His no-nonsense personality, and the odd times there’s even the slightest crack in that demeanor, has always been the butt of many of the jokes concerning him, but his OCD is put to extremes when his husband is in danger. Essentially, we get to see what a paranoid Holt looks like, and it does not disappoint in the least. His measures to keep Kevin safe are extreme to any human being, overwhelming and depriving of any freedom at all, but ultimately the comedy heart of the episode.
Because this is, at its core, a Holt character episode. We learn so much about him, about his priorities, about how much Kevin means to him and about how their marriage works in a very true, very sincere, and yet incredibly funny way. There are practically no signs of affection between them, not in the way we’re used to, anyway, but you feel for the characters. They show affection in their own special way, in that “a dirtbag is actually a compliment” twisted and deliciously weird kind of way that has us contently sighing when they are finally safely reunited. The mid-season premiere serves as a perfect incursion into Holt and Kevin’s relationship —something the show should’ve done since the moment we learned about their marriage.
Safe House” had heart-warming moments, albeit covered in comedy (every time someone left the room, even after an argument, rolling on the floor, I was in hysterics). It stayed true to the show’s strengths: tinting character development with comedy, and because of it, also had episode-pausing, laugh-out-loud moments that are some of the best of this season. Captain Holt signing off his texts to Jake? An instant classic. Don’t even get me started on library perverts Jake and Kevin.
And yes, maybe Rosa’s hair was a bit too much, and filling a room with shredded remains was a bit over-the-top. But that’s what the show’s been selling to us since the pilot.
Get it renewed, now!
Essentially, “Safe House” proved why Brooklyn Nine-Nine deserves a season six renewal. Although perhaps this fifth season hasn’t been the show’s strongest, it does contain some great episodes: “HalloVeen” is one we will all remember for the ages— and the writing has always been consistently funny. The jokes are still on point, count me on board for all the Kevin jokes in last night’s episode, and the characters are treated fairly, and have developed steadily and healthily in beautiful ways. And, maybe more importantly, it still tackles topics we need to address: racism, feminism, homophobia…with an amusing grace that’s, unfortunately, still hard to come by in shows nowadays.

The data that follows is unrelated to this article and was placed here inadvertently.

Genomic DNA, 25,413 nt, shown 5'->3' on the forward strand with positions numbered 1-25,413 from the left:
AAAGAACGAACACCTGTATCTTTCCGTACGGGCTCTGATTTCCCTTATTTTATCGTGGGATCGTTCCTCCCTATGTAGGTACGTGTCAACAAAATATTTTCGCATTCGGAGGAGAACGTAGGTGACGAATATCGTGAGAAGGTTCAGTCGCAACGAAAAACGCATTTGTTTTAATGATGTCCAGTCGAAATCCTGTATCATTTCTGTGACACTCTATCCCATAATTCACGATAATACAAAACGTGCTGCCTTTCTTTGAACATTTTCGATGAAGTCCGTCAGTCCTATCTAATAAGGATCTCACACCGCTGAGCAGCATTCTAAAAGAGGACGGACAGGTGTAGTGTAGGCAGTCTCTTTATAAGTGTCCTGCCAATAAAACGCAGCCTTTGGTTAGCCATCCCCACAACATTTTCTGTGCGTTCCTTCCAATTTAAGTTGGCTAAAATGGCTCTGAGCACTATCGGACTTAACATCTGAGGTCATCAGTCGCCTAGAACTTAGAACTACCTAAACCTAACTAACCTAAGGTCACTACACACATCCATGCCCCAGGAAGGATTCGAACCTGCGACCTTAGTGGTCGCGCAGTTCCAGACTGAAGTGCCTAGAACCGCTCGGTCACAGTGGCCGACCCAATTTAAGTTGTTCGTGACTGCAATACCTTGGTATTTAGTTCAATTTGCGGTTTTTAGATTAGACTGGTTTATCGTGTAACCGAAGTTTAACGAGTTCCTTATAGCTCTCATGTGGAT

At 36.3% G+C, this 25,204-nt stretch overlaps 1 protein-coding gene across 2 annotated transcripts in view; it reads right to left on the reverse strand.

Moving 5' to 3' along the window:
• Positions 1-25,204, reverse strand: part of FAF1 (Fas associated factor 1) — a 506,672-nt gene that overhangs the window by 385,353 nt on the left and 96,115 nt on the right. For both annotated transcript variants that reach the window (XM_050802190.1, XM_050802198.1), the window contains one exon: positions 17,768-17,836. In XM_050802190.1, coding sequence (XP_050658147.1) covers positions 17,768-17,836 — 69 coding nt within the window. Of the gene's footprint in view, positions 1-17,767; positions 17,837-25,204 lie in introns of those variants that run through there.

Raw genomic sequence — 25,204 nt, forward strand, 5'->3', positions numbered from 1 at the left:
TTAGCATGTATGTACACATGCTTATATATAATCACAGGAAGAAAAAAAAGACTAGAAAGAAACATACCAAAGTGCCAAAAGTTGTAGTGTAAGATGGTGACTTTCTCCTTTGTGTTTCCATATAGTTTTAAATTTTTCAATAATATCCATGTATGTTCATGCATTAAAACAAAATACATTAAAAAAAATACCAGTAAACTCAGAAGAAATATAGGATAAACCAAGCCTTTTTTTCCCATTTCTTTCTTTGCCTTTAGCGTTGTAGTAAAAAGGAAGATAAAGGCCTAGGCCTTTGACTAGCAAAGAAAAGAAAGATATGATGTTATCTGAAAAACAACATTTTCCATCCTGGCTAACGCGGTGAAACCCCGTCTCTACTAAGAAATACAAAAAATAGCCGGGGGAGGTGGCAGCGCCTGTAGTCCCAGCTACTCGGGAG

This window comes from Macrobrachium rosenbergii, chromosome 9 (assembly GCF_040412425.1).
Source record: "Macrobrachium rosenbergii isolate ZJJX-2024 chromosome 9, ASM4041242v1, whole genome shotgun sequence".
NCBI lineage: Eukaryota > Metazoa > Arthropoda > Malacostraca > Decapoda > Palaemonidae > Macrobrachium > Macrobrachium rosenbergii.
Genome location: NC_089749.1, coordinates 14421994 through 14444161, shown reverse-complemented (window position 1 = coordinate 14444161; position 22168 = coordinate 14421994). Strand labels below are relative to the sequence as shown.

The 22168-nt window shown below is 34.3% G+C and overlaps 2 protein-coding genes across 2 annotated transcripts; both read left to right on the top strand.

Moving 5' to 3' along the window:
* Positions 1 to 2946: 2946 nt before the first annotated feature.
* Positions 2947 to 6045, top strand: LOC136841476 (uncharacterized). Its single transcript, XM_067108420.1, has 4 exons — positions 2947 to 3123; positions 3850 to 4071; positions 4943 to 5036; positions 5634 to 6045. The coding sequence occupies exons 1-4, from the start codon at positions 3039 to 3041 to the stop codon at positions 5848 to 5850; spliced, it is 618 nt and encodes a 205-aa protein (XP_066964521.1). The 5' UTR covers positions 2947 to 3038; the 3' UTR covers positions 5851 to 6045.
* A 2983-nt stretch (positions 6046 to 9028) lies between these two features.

The show has started an exciting second half of the season, which includes, amongst other things, one of the most anticipated events of the year: Jake and Amy’s much awaited and much deserved wedding. But with the way things are going, despite all of the show’s strong points, it seems its continuation is still hanging in the balance. Here are the bad news, kids: the show may have entered renewal danger territory, although last night’s episode was trending topic on Twitter throughout its airing and the hours after.
But with such a strong cast, led by such comedically talented leads —Samberg and Braugher never, ever fail— it’s hard to imagine that, were Fox stupid enough not to give the show the sixth season it rightfully deserves, another network or channel wouldn’t pick it up. And if they don’t, well then they’re going to be missing out on one of the best things on our televisions right now. I’m not saying it would be naïve and foolish not to keep this show going, but, actually, it would be incredibly naïve and foolish not to keep this show going. So we’ll see what this second half of the season has in store for us, but so far, it looks promising, exciting, and hilarious.
Brooklyn Nine Nine airs Sundays at 8:30/7:30c on Fox.